I met Ottoa number of times while he was in America. I found him keen-witted and alert, although somewhat too reliant on his undeniable personal charm. It must be hard for a man to face the life he is facing after having been brought up from his childhood as His Majesty. I attended a large dinner in Washington one night and sat at the same table with Otto It amused me very much to hear someone at the table address him as "Archie." I don't know what he thought of it, but he acted as though it were his name.

I am of the opinion that Ottos stay in America did not further his cause, as far as this country was concerned. Advised by an unworldly entourage, he attached too much importance to the friendly remarks of President Roosevelt Czech propaganda, of course, held him under concentrated fire which did not allow an unbiased judgment. Completely disregarding organized teamwork, he exposed himself unnecessarily and seemed to be animated by the conviction that he bore an historical mission which was more important than his personal welfare.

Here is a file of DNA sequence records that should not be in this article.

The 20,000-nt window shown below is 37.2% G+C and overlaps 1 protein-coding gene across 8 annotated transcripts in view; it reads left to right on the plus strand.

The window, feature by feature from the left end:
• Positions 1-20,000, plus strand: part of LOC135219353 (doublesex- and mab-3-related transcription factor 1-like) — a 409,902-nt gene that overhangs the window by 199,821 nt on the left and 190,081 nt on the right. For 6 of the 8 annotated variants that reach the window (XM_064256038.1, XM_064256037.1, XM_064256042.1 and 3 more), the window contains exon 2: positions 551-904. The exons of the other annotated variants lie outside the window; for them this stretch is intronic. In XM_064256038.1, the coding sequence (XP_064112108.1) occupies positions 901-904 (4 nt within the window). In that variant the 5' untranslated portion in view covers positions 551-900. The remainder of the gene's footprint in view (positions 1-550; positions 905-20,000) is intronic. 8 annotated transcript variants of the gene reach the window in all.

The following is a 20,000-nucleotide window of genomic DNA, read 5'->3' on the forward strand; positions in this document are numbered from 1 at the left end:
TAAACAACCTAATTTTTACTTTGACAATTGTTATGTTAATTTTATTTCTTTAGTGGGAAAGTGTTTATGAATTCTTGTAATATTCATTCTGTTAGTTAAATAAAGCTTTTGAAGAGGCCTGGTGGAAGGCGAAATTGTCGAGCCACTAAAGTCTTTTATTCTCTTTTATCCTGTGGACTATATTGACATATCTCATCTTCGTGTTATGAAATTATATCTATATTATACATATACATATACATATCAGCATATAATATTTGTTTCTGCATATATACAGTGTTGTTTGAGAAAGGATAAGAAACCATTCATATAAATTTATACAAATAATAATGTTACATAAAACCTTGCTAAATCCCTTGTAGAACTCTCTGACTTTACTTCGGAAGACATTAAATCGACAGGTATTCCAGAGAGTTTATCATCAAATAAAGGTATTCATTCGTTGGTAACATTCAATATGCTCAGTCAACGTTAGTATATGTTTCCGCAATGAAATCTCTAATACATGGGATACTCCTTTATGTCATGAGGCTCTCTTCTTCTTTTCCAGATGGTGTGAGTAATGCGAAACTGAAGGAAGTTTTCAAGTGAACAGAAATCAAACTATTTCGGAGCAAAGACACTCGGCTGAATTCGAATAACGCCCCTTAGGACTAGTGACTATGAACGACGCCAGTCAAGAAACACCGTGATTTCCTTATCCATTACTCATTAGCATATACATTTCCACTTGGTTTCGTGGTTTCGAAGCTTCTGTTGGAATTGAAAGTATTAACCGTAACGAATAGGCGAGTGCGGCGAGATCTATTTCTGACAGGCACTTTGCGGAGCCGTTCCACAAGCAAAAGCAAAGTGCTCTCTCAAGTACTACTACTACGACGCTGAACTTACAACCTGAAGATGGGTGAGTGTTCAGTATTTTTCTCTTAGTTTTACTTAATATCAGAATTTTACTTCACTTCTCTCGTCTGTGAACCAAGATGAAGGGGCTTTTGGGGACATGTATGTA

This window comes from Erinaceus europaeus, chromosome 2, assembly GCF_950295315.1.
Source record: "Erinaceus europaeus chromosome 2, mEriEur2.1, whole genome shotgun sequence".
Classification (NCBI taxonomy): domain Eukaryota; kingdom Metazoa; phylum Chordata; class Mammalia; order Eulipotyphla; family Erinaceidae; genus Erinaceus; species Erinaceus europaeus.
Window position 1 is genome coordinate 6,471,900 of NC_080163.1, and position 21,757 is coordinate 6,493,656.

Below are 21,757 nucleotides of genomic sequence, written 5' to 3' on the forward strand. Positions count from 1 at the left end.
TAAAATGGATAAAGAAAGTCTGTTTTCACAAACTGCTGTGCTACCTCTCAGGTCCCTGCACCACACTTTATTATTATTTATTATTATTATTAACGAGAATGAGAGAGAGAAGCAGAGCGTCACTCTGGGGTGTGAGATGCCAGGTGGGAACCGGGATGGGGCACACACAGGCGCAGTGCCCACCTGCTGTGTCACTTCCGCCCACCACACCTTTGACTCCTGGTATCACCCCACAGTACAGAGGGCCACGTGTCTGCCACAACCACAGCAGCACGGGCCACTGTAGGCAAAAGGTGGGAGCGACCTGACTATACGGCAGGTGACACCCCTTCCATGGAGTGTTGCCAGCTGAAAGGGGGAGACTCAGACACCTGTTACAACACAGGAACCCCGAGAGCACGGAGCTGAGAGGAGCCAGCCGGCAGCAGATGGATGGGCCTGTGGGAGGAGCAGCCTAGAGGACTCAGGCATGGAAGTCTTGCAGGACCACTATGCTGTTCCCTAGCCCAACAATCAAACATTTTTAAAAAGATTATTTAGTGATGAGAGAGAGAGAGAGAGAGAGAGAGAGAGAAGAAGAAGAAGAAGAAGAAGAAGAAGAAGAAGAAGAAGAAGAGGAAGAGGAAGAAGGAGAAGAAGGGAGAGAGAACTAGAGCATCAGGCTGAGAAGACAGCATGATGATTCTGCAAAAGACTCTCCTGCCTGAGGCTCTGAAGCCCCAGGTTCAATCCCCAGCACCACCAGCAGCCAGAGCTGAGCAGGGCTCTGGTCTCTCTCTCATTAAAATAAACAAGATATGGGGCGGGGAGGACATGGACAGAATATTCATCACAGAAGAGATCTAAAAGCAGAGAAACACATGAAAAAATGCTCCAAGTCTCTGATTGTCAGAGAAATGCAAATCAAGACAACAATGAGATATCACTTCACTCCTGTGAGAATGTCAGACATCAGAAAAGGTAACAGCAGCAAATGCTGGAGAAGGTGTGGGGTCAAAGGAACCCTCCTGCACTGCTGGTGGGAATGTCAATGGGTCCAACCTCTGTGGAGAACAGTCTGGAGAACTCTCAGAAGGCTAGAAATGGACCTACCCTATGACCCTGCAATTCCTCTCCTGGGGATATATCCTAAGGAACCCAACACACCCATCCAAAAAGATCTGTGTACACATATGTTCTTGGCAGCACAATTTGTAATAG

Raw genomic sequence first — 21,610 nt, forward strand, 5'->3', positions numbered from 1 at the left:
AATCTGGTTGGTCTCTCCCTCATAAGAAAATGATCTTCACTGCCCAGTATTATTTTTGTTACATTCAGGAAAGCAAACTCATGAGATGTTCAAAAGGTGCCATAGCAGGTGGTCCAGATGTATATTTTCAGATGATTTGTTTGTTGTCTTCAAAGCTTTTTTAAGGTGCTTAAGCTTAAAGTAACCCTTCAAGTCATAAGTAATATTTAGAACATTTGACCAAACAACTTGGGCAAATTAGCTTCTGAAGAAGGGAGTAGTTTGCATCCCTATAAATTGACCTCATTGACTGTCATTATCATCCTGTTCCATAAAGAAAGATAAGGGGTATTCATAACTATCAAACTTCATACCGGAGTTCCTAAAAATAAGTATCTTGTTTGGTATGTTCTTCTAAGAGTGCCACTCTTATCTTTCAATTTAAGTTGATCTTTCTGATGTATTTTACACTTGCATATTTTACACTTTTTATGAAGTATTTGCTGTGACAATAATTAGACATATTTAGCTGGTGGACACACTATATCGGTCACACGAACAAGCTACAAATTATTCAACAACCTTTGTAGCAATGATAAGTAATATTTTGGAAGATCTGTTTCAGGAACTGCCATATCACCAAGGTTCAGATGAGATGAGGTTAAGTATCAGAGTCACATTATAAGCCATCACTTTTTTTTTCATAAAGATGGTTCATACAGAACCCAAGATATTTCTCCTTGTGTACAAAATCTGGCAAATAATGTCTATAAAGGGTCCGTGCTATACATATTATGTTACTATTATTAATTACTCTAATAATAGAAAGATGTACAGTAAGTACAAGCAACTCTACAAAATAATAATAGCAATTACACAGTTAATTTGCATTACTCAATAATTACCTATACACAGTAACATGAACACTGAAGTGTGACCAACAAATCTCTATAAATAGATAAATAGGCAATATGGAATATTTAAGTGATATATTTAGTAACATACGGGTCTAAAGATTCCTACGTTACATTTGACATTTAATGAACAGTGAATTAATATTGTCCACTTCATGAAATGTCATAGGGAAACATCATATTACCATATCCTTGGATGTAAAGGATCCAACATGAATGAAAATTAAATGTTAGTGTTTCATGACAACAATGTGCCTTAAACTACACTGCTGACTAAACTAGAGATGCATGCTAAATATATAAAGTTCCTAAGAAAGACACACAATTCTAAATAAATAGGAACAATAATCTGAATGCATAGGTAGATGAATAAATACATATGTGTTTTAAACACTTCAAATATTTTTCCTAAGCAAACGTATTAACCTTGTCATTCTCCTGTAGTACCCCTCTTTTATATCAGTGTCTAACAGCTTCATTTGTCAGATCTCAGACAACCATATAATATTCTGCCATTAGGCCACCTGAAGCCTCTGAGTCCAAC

The Hapsburg problem in Hungary and Austria has been blamed for the failure of all attempts to form a republican Danubian confederation. Hungary and Austria, however, could not be expected to renounce their freedom of decision, and at that time the economic problems involved seemed insoluble. Though American tourists were very much interested in the subject, Hungarians seemed to have very little interest in Ottoand seldom voluntarily mentioned him. Whatever concerted movement there was toward restoration, it was negligible. No one, however, would admit that anyone but a legitimate Hapsburg heir could be crowned. I never did know whether this was due as much to loyalty for the Hapsburg family as to the fact that the Little Entente said that a Hapsburg would not be tolerated. The only person who ever mentioned a republic to me was Baron Apor, who said that he thought Hungary would some day be considered a republic, should the existing situation become stabilized, and he called my attention to the fact that it was in effect a republic on the French model at that time.